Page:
1. There can actually be significant disagreement as to what is or isn’t an enterprise application. I tend to favor definitions that restrict the category to (usually) server software, which manages transactions, customer interactions, financial records and things like that. Some other definitions are even more expansive, including personal productivity software such as Microsoft Office, computer-aided engineering systems and the like.

2.  Historically, application software has existed mainly to record and route information, commonly from people to machines and back. Indeed, one could say that applications are characterized by (up to) five (overlapping) aspects, which may be abbreviated as:

The first four of those five items fit into my “record and route information” framework.

Read more

August 7, 2015

Application databases

In my recent post on data messes, I left an IOU for a discussion of application databases. I’ve addressed parts of that subject before, including in a 2013 post on data model churn and a 2012 post on enterprise application history, both of which cite examples mentioned below. Still, there’s a lot more that could be said, because the essence of an operational application is commonly its database design. So let’s revisit some history.

In many cases, installing an application allows enterprises to collect the underlying data, electronically, for the first time ever. In other cases the app organizes data that was already there in some previous form. Either way, applications tend to greatly change the way data is managed and stored.

Read more

March 30, 2015

Corporate culture in enterprise IT — the dignity crowd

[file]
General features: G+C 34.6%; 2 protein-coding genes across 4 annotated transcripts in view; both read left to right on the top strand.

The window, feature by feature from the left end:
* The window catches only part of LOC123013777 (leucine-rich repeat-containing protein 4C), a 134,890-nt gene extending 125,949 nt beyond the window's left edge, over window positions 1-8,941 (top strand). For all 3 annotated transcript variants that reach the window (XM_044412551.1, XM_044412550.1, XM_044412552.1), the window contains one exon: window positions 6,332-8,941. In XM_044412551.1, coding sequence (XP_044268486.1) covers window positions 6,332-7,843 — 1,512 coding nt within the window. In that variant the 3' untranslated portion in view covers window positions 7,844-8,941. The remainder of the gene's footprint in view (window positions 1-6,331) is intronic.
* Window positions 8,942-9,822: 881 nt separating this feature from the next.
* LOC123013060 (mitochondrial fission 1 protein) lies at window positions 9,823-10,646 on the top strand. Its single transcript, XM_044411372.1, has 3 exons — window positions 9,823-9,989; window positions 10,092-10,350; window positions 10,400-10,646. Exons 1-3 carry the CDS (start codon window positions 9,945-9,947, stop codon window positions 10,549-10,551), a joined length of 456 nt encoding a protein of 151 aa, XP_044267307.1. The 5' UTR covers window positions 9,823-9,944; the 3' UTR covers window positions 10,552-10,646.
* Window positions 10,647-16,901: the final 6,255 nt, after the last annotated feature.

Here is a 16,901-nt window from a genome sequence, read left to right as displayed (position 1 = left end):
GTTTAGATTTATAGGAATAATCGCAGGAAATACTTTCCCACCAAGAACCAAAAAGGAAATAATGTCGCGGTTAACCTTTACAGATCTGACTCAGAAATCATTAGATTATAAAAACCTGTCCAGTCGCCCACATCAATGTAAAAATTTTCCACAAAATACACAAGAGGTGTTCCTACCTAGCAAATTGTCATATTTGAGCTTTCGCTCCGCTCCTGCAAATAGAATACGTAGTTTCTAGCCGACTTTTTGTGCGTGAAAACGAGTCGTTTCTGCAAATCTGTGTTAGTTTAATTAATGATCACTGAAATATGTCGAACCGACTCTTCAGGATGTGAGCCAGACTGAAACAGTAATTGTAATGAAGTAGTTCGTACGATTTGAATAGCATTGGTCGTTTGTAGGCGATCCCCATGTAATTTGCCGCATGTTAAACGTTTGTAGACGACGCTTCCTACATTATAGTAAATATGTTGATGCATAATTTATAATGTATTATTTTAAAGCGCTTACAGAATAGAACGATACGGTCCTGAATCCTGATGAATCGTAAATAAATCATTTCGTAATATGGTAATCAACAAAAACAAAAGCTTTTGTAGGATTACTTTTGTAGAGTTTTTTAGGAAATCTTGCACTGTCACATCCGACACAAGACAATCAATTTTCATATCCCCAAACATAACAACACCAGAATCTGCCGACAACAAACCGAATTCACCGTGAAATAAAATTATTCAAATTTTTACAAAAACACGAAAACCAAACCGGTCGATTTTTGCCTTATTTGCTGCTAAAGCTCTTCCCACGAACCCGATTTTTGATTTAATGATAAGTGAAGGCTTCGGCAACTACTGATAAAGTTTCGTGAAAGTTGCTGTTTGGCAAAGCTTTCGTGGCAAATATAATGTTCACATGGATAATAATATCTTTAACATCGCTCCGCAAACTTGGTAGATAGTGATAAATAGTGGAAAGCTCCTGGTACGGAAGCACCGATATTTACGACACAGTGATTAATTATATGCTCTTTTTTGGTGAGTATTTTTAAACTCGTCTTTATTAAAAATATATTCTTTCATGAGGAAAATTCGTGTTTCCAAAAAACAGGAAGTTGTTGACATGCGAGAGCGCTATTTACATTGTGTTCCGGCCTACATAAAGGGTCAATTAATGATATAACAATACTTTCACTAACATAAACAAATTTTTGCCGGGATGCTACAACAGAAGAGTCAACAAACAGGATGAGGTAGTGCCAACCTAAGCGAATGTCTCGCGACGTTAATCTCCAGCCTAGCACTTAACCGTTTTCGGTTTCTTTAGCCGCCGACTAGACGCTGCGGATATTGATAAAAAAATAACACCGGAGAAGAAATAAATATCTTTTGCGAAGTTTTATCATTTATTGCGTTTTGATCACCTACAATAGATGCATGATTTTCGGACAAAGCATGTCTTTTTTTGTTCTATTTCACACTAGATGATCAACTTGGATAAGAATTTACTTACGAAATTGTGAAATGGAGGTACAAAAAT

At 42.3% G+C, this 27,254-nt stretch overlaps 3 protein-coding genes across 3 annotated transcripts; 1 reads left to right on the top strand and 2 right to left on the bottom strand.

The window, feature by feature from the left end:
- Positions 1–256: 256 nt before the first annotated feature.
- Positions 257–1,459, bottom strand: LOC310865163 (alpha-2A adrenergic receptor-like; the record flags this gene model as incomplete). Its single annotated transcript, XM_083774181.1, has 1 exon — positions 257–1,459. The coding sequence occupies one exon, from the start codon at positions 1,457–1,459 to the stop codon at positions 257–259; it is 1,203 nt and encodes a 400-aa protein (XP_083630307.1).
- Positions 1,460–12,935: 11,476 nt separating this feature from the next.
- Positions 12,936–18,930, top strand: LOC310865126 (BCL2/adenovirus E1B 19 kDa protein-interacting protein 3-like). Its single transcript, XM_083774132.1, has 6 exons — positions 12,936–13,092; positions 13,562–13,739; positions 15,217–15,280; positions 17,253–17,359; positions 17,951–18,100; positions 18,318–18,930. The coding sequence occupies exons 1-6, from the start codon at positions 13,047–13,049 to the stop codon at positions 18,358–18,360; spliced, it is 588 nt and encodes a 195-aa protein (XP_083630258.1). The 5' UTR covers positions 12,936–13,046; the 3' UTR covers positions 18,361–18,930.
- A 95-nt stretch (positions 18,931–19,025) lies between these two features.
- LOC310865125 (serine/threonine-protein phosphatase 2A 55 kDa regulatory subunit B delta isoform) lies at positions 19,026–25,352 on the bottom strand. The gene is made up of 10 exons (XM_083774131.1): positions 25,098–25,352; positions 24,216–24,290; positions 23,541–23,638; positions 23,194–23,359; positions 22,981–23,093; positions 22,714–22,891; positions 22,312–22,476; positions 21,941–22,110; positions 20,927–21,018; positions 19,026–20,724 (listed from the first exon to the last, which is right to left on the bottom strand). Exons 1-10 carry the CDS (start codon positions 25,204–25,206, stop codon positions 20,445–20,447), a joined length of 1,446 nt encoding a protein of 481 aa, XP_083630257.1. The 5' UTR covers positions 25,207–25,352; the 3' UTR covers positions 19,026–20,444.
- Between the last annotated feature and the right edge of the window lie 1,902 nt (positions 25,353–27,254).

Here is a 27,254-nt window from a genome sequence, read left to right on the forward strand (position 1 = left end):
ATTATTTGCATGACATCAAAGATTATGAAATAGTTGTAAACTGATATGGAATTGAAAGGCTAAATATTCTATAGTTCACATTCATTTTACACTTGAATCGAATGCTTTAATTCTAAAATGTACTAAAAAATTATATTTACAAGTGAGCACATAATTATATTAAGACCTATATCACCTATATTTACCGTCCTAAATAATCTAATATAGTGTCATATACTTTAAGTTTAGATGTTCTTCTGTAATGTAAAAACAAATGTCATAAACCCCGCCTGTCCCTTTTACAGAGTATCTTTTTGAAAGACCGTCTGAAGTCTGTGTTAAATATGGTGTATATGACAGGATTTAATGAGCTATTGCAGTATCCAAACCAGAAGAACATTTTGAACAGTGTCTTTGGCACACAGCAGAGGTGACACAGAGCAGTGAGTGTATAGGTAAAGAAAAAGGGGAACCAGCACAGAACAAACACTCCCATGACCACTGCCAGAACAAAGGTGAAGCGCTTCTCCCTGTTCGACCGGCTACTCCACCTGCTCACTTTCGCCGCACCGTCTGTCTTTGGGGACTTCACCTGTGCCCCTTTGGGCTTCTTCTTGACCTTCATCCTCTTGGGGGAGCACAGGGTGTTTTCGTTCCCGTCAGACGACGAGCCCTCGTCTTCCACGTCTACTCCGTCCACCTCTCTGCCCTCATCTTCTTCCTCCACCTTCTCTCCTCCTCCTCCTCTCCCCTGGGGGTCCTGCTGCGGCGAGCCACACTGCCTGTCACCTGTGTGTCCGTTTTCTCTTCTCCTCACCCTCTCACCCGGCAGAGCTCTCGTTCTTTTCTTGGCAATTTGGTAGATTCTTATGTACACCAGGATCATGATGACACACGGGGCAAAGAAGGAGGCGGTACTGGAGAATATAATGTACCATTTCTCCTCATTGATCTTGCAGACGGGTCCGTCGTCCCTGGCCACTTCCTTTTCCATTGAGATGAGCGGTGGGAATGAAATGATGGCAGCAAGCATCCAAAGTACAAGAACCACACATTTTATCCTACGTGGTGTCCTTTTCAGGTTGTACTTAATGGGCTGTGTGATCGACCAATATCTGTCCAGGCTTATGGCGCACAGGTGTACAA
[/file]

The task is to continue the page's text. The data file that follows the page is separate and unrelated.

These days, when one thinks of corporate culture in the tech industry, what comes to mind are probably:

Most of that is at the internet companies, although there are exceptions — any kind of companies can have ping-pong tables, beanbag chairs, and a bunch of dogs* running around the office.

*I mean literal pooches, not bad products. WibiData used to even post headshots of the dogs on their employee page.

But there was a time, before the internet era, when similar things could be said of enterprise IT companies. The biggest fuss about culture was perhaps made among the more buttoned-down crowd, including IBM (most famously), MSA (the example that made me think of this subject), and EDS (who commissioned a Ken Follett book about themselves). They are all I have space for in this post. But there were also the beginnings of recognizable Silicon Valley start-up culture, and I hope to discuss that in the future.

The dignity crowd

I still chuckle when I see an IBMer in a company-issued polo shirt, because there was a time when IBM had a strict dress code of conservative suits and ties. Along with that went never drinking alcohol in a customer setting, in an era when boozy business meals were the norm. The point of all these rules, I think, was twofold. First, IBM wanted to be seen as a trusted, dignified adviser to customer organizations. Second, IBM generally wanted some kind of rules so that the behemoth corporation would be a team.

And IBM was more than a collection of people; it was an organization. Employees with 20+ year service might average one city-to-city move per year. (Hence the joke that IBM stood for I’ve Been Moved.) But whoever was involved with your account — if your systems stopped working, IBM would do whatever it took to get you back running fast. And a large fraction of IBM’s sales effort was spreading FUD (Fear, Uncertainty and Doubt) as to whether rival vendors would care for customers equally well.

EDS (Electronic Data Systems, founded by Ross Perot) fancied itself as a cross between IBM and the US military. Even computer operators had to be clean-shaven and wear jacket and tie. A large fraction of hires were military veterans,* and an extreme “Do it now! No excuses for failure will be accepted!” ethos flowed through the company.  Read more

March 30, 2015

John Imlay, the jolliest huckster